Why India is a Poor Country
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The truth is that we have failed to remove poverty in India because we have gone about it the wrong way. We have invested in massive, unmanageable centralised schemes that spend more on administrative costs than on delivering benefits. An anti-poverty scheme that costs taxpayers thousands of crore rupees often ends up delivering no more than Rs 100 to a beneficiary. It is estimated that we spend seven rupees on a rupee's worth of aid. So our poverty alleviation schemes have become as useless as the Planning Commission. Perhaps because they have been devised by the same sort of officials who inhabit Yojana Bhawan.
Had these grandiose poverty alleviation programmes worked even a little, we would not today face the shameful reality that 45 per cent of Indian children are malnourished. That is if they live to see their fifth birthday. India's infant mortality rate (53 per thousand) is worse than Bangladesh and little Sri Lanka, with no more than eleven deaths per thousand, is decades ahead.
These statistics should shame our officials but they do not. Go to any Government of India website and you will be plied with boastful claims. It has been my experience that the worst of our poverty alleviation programmes is the Integrated Child Development Services (ICDS) Scheme. But, if you look it up online, you will discover that it is the 'largest and most unique' child welfare programme in the world started as a showpiece of the Emergency on
October 2, 1975.
On two occasions I have seen it in action during a drought. In Maharashtra's Nandurbar district, it could have saved the lives of thousands of starving children by opening free kitchens in the affected villages. Instead it provided for children only if they were brought to hospital in Akkalkuwa when they were on the point of dying. Then they would be given Rs 40 worth of food a day and once they recovered sent home to starve again because they came from families who could spend no more than Rs 10 a day on food for the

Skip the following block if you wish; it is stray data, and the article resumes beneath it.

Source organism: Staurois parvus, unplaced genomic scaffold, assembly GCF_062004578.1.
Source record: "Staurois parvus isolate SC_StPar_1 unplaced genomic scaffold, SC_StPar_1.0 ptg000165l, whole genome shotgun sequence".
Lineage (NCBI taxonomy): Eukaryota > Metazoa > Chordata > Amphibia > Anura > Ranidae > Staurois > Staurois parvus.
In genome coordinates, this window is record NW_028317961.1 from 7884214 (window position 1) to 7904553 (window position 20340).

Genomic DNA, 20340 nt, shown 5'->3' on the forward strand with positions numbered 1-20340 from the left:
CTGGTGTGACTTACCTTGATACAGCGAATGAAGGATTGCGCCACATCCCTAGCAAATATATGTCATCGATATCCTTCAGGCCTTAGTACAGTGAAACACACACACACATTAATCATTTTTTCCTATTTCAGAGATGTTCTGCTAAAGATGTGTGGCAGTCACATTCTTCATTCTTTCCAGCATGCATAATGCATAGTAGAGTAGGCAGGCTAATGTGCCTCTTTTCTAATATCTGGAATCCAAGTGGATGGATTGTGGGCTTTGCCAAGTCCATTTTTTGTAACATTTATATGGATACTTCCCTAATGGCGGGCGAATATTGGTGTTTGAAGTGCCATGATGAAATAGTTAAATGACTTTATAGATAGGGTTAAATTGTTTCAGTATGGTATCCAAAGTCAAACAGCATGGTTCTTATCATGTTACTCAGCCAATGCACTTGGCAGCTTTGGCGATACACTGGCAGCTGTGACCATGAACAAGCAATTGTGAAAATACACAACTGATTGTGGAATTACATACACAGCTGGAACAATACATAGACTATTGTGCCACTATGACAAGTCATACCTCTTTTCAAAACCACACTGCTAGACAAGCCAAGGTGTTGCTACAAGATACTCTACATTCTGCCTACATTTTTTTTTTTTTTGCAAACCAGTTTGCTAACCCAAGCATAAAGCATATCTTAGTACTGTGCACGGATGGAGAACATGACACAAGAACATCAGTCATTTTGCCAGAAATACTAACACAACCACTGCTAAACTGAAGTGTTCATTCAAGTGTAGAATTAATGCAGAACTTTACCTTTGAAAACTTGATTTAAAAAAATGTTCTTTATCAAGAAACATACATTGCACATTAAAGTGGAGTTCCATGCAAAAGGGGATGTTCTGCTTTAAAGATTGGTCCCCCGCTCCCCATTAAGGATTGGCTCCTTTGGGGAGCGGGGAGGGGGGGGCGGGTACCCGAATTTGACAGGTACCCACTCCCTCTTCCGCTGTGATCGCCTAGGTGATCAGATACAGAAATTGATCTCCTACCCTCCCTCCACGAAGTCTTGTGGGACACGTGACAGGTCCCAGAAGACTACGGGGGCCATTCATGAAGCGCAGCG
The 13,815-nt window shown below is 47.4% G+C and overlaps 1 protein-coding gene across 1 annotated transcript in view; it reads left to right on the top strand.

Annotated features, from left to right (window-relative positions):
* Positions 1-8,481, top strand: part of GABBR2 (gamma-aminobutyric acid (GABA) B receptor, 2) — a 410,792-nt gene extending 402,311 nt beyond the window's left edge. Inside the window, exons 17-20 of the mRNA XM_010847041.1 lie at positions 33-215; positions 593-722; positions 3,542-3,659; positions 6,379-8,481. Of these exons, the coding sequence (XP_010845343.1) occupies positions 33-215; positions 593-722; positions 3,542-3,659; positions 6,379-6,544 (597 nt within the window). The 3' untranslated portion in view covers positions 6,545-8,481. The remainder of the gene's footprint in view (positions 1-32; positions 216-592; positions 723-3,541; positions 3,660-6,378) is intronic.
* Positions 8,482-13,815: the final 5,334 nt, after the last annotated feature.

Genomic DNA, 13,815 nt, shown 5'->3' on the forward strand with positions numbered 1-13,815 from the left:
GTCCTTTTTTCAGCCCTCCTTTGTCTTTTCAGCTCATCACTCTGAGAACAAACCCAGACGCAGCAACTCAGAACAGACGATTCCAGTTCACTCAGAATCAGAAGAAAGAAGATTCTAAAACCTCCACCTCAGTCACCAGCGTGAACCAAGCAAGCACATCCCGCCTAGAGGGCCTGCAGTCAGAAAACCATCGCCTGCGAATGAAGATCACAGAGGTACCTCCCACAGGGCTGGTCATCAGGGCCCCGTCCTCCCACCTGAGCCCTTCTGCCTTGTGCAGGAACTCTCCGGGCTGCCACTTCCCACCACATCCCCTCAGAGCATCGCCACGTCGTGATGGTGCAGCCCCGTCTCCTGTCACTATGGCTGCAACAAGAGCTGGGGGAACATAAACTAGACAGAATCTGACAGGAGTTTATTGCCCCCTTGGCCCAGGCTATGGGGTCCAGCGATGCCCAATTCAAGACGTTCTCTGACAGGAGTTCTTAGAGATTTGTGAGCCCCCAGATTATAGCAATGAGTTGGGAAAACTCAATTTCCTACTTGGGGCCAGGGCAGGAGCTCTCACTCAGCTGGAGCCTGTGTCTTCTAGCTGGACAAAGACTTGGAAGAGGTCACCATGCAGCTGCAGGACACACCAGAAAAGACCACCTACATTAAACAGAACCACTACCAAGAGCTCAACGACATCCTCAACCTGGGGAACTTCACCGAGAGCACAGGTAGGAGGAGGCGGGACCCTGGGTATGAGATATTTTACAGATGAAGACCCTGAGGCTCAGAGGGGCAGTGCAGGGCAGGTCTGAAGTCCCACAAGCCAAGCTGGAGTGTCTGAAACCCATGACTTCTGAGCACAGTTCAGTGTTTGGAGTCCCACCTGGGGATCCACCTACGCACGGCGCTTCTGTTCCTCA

What I saw in Orissa's Kalahandi district was even more sickening. The drought was so bad in 1987 that in remote villages, people had eaten nothing but birdseed and mango kernels for months. The Congress government (in 1987) under the ICDS started a feeding programme for children, in towns many kilometres away, but even here only children under the age of five were fed. So they took their 'khichdi' home to share with their older siblings. And, the ICDS is a programme we continue to be proud of.
These programmes should have been abolished long ago and replaced with more effective, decentralised ones. This may have happened if Sonia Gandhi's National Advisory Council had not come along to invent even more grandiose, centralised programmes like the employment guarantee scheme, MNREGA. State governments are forced to implement them and in doing so, lose all the money they may have been able to put into smaller, less leaky schemes.
It is easy to blame an absence of political will for India's enduring, hideous poverty. But, having investigated the problem for many years now, I have come to the conclusion that real blame lies with officials of the kind that sit in Yojana Bhawan. Since they do not need to get voted out every five years they have time to understand the flaws in the schemes they devise. But, they never tell their political masters what they are because leakages from unwieldy schemes leak directly into the pockets of officials all the way down the line.
These officials are not just corrupt but evil because they steal from the mouths of India's poorest most needy children without losing a moment of peace. They are able to do this because they never see India's poverty except when it is served up to them in their insulated offices in the form of statistics. But, even by the high standards of insensitive officialdom that we maintain in India, the Planning Commission's latest appraisal is in a class by itself. The Planning Commission is clearly an idea whose time has gone.
Follow Tavleen Singh on Twitter @ tavleen_singh